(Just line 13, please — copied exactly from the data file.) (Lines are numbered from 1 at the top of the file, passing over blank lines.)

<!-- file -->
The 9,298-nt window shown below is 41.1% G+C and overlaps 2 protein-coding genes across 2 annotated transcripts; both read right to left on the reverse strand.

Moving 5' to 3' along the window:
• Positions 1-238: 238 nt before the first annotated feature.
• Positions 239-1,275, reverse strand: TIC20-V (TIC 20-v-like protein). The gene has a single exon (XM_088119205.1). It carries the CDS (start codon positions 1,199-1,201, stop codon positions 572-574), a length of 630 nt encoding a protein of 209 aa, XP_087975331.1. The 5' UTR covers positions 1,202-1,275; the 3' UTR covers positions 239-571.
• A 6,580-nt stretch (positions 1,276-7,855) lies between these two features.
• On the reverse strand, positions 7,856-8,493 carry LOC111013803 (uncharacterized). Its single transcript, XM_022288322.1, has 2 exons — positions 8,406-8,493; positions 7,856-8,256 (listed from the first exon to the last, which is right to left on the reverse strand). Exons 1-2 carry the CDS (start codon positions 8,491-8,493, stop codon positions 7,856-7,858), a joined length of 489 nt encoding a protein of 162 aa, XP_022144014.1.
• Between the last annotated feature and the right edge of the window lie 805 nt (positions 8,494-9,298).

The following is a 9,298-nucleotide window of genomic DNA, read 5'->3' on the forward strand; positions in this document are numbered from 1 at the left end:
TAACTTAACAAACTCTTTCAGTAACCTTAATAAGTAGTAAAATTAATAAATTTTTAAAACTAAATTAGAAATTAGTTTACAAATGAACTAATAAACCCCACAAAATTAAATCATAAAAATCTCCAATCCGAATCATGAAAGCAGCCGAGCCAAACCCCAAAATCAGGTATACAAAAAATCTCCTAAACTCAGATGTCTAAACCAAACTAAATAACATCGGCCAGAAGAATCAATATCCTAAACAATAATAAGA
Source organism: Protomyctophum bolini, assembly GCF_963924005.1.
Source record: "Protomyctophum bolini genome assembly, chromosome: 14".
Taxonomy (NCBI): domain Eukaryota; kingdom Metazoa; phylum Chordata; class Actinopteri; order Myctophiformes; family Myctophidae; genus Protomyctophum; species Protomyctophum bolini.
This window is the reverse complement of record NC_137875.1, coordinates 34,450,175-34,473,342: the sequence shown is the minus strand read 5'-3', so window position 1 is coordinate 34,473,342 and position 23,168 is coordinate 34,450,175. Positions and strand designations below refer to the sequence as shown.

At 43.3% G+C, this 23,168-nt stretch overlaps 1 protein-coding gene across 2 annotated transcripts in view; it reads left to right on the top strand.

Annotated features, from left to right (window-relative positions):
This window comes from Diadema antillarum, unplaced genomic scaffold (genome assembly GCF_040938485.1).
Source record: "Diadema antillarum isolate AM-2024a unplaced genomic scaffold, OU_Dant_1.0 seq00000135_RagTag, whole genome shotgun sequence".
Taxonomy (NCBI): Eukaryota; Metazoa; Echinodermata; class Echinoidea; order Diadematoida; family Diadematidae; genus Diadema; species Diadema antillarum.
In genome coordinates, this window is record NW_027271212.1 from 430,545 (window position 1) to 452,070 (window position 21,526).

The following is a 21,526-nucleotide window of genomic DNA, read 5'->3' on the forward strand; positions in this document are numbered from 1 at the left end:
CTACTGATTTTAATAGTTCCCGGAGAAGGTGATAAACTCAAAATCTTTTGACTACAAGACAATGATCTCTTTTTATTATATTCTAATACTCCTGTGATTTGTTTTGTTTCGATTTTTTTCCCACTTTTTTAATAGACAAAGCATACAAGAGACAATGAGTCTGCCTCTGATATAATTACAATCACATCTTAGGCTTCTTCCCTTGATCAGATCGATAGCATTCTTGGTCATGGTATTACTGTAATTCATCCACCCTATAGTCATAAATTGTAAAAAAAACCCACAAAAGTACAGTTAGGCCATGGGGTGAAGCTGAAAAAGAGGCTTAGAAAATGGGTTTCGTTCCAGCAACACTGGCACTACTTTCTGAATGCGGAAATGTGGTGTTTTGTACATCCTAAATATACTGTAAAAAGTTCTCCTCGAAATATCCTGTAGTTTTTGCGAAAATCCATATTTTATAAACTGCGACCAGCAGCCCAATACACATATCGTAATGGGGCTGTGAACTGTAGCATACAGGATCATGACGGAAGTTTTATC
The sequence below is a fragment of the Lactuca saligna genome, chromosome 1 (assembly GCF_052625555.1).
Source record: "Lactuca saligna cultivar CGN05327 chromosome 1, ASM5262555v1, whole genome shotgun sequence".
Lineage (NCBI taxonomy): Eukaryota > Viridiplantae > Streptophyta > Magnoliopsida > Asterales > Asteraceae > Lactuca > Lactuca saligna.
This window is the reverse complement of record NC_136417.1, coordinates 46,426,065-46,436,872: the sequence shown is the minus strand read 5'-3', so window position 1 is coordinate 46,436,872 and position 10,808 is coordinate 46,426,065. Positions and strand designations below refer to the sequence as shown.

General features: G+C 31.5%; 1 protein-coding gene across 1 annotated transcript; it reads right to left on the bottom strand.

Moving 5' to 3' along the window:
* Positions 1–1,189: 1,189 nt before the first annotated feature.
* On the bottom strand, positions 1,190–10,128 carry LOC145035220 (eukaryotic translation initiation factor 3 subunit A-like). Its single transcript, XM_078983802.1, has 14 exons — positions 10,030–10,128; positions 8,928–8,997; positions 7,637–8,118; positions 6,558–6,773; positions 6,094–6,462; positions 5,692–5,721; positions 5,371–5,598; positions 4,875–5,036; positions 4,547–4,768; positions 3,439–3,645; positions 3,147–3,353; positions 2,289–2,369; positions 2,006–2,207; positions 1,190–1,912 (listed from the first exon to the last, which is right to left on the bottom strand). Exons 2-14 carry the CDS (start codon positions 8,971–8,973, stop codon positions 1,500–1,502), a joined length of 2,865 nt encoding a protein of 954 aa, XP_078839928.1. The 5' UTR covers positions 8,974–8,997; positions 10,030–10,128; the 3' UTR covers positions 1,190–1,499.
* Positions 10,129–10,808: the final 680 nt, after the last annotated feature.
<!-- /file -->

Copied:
This window is the reverse complement of record NC_137875.1, coordinates 34,450,175-34,473,342: the sequence shown is the minus strand read 5'-3', so window position 1 is coordinate 34,473,342 and position 23,168 is coordinate 34,450,175. Positions and strand designations below refer to the sequence as shown.